The New Age of Access Control
|Copyright 2014 by Virgo Publishing.|
|By: Doug Carner|
|Posted on: 11/01/2002|
Do tenants have unrestricted access to any building once they enter your facility? Can thieves do the same if they follow a car through your entrance gate? Site security begins at your perimeter. High walls are cost-effective deterrents, but they draw attention to your access gates, security doors and the devices that control them. Here is how to offer great customer service and first-class protection, all at a coach price.
Access keypads are the welcome sign of your storage facility. Tenants expect your access points to be convenient and easy to use. There are four distinct access technologies, and each offers its own benefits.
These access systems only require the bearer to pass his proximity card near the access reader. The process is easy, and the access cards are nearly indestructible. Unfortunately, the cards are also quite pricey. If you plan to allocate two cards to each of your units, the cards alone will cost several thousands of dollars for a typical facility.
Similar to a proximity reader, magnetic readers use access cards that are carried in the tenant's wallet or purse. However, tenants can use certain identity cards they already possess (e.g., a driver's license, credit card, etc.), thus saving you the cost of issuing your own access cards.
Numeric access is the most common and economical of the three systems. Each tenant is given a unique access code. The better systems use metallic keys for their durability and weather resistance. Even better are systems in which the keypad is illuminates for easy use in low-light conditions. Tenants who do not frequent their units might forget their access code; but you can alleviate this issue if your access keypad has letters imprinted onto each key like a telephone. Studies show people remember passwords much more easily than long numbers.
There is a fourth option: the hybrid system. Hybrids will include two of the above technologies, typically magnetic and numeric, and offer the best balance of technology and usability. For example, you could provide alphanumeric codes to residential renters and issue magnetic cards to your commercial clients. Commercial clients prefer the control of a magnetic-access card that works like a key. Employees can only access the company storage unit when their employer provides them the company access card.
Hybrid systems typically include an information screen so tenants can see their options. This brings up a good point: An information screen on any entrance keypad provides a greeting message and instructions to your tenant. If the tenant is denied access, the screen can clearly explain why.
Every keypad--and the gate operator or door strike it controls--should have built-in backup power. The same is true of the controllers or computers required to operate the keypads. Having backup power throughout your access system ensures no one is locked in your site during a power interruption. Ask your security vendor for the options it provides.
Determine Your Needs
Once you have chosen the technology that is right for your facility, you can decide how much security is actually needed. Keypads should be used to control the site's entry gate, elevators, building-access doors, and access gates to any fenced-in areas. You can eliminate the driveway exit keypad by using a ground-loop sensor to allow "free exit." However, free exit means you will never have an access log of which tenants are on site at any given time. If you want the option of individual door alarms, having an entrance and exit keypad is a necessity. Without an exit keypad, your alarm system can only guess when the tenant has left the facility, and the unit is ready to be re-armed.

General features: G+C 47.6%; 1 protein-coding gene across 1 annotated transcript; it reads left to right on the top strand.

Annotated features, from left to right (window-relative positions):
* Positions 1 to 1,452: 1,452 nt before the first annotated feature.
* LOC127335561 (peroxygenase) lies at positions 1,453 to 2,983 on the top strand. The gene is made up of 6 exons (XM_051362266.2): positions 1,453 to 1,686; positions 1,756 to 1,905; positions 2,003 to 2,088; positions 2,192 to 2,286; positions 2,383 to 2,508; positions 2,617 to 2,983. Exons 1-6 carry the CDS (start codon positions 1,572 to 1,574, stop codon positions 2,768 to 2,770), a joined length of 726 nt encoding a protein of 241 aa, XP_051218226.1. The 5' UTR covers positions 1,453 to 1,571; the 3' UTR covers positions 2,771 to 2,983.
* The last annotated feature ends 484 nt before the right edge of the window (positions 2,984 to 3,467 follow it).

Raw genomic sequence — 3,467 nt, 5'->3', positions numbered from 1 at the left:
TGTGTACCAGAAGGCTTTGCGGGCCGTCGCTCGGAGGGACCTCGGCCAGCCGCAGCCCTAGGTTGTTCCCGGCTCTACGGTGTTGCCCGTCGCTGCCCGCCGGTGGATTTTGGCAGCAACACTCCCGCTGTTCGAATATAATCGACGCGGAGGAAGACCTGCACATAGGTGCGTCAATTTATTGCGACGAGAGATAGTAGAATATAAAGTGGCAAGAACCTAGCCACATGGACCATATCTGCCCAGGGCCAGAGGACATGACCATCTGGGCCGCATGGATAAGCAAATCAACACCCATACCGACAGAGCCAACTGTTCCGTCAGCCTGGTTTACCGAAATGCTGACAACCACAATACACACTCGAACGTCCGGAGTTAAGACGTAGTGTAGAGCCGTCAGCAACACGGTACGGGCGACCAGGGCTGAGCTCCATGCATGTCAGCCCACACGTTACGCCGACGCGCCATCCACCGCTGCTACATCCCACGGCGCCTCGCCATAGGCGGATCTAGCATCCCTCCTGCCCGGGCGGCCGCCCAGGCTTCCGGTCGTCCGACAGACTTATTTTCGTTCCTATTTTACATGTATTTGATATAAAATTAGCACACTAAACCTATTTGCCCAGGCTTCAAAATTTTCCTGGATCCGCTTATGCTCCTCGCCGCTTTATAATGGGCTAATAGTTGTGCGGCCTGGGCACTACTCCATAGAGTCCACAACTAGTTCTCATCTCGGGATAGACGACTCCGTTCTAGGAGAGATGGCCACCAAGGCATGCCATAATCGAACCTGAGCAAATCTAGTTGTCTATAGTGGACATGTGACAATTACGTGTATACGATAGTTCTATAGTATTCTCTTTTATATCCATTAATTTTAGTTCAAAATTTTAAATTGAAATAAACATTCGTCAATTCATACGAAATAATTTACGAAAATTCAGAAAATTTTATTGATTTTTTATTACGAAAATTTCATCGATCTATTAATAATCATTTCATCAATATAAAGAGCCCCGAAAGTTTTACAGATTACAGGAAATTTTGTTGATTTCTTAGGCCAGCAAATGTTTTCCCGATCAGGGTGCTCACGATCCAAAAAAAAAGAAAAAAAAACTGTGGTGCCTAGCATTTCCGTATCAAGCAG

Some of your tenants will need assistance using your security system. The easiest solution is to add a hands-free intercom system. The intercom should be tightly integrated into the keypad enclosure with a call button as durable as the keypad. If the keypad includes a pinhole camera, your manager will be able to see with whom he is talking. Premier security systems have kits to easily self-install these options when, and if, they become necessary.
If your access system integrates with your management software, the process of activating and deactivating tenant codes becomes automatic. Integration requires special hardware and software from the keypad manufacturer and management- software company. Both companies will charge for this service, usally a total of about $1,000. After that, you will still be dealing with two very independent companies with their separate support contracts.
Some companies will offer a package deal that includes management software, two keypads and everything needed to integrate the entire system. There are several companies that will help match your security needs and budget. You too can offer great customer service and first-class protection, all at a coach price.
Doug Carner is the vice president of marketing for QuikStor Security & Software, a California-based company specializing in access control, management software, video surveillance and call-center products for the self-storage industry. For more information, call 800.321.1987; e-mail email@example.com; visit www.quikstor.com.